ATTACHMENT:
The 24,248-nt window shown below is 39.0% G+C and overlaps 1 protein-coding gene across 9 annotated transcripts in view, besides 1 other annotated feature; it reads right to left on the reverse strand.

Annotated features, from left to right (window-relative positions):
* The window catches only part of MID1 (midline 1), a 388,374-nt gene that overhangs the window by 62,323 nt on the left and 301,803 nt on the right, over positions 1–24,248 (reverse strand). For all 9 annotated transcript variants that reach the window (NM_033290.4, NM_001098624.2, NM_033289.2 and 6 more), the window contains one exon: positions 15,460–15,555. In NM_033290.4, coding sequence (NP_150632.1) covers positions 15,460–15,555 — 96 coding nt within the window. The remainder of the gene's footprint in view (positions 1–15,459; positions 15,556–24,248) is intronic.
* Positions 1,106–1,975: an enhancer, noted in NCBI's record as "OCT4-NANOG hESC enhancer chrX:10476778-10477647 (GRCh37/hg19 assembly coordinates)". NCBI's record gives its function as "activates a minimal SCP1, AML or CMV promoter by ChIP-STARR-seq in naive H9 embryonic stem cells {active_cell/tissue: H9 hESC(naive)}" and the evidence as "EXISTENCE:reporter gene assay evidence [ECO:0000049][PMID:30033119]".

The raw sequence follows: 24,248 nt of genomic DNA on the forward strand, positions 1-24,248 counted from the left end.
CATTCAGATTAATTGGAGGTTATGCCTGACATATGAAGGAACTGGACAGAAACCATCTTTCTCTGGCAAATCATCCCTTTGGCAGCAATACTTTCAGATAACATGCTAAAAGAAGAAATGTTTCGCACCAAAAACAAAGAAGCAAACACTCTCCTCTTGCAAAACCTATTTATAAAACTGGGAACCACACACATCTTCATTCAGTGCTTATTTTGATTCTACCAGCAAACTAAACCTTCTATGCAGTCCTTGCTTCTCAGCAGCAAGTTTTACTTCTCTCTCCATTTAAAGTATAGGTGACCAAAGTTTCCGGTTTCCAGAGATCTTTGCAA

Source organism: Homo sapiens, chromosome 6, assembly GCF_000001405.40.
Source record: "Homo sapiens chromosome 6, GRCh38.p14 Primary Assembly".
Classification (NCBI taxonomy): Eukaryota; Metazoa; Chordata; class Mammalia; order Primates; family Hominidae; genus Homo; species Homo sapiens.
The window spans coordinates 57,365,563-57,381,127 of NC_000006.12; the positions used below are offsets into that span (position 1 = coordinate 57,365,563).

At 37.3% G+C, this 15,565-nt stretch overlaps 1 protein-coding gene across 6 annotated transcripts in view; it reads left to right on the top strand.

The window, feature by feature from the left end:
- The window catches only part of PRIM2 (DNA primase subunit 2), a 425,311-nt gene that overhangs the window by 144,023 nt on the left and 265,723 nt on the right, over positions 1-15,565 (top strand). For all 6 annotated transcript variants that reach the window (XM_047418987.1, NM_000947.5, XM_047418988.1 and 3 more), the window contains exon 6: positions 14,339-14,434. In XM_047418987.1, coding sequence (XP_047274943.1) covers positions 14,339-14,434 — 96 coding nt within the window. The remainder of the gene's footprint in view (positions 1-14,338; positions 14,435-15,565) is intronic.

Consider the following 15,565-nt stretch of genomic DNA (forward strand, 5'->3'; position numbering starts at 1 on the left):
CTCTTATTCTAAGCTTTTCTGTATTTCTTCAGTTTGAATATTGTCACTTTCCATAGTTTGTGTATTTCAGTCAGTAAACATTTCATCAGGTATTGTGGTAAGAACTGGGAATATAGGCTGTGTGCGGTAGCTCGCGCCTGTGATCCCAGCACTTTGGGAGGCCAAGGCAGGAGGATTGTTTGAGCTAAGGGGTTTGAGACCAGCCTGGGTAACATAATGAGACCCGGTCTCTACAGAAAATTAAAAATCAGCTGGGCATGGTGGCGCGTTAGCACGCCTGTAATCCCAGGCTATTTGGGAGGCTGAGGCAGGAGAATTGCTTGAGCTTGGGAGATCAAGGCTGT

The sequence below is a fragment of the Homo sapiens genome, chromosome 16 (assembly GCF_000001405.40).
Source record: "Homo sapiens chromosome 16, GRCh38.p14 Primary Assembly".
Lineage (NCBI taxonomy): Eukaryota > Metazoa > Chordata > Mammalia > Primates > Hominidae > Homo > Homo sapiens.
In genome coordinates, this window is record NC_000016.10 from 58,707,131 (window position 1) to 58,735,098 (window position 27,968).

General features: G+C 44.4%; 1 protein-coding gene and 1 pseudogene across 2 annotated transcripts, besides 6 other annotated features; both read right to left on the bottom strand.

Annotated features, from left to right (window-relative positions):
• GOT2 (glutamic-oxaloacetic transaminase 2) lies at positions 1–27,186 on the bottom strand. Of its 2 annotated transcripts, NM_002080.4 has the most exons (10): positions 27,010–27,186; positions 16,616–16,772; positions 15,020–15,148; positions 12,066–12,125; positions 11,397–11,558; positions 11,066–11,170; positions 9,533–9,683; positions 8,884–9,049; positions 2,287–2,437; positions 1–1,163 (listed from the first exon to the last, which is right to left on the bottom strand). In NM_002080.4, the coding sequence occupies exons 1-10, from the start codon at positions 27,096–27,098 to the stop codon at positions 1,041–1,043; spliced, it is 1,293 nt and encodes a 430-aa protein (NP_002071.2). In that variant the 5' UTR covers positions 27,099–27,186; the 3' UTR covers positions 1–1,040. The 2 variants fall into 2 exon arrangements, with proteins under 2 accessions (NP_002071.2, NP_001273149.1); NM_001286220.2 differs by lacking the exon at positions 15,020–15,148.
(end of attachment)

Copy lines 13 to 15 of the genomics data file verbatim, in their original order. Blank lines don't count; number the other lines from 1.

- The window catches only part of PRIM2 (DNA primase subunit 2), a 425,311-nt gene that overhangs the window by 144,023 nt on the left and 265,723 nt on the right, over positions 1-15,565 (top strand). For all 6 annotated transcript variants that reach the window (XM_047418987.1, NM_000947.5, XM_047418988.1 and 3 more), the window contains exon 6: positions 14,339-14,434. In XM_047418987.1, coding sequence (XP_047274943.1) covers positions 14,339-14,434 — 96 coding nt within the window. The remainder of the gene's footprint in view (positions 1-14,338; positions 14,435-15,565) is intronic.

Consider the following 15,565-nt stretch of genomic DNA (forward strand, 5'->3'; position numbering starts at 1 on the left):
CTCTTATTCTAAGCTTTTCTGTATTTCTTCAGTTTGAATATTGTCACTTTCCATAGTTTGTGTATTTCAGTCAGTAAACATTTCATCAGGTATTGTGGTAAGAACTGGGAATATAGGCTGTGTGCGGTAGCTCGCGCCTGTGATCCCAGCACTTTGGGAGGCCAAGGCAGGAGGATTGTTTGAGCTAAGGGGTTTGAGACCAGCCTGGGTAACATAATGAGACCCGGTCTCTACAGAAAATTAAAAATCAGCTGGGCATGGTGGCGCGTTAGCACGCCTGTAATCCCAGGCTATTTGGGAGGCTGAGGCAGGAGAATTGCTTGAGCTTGGGAGATCAAGGCTGT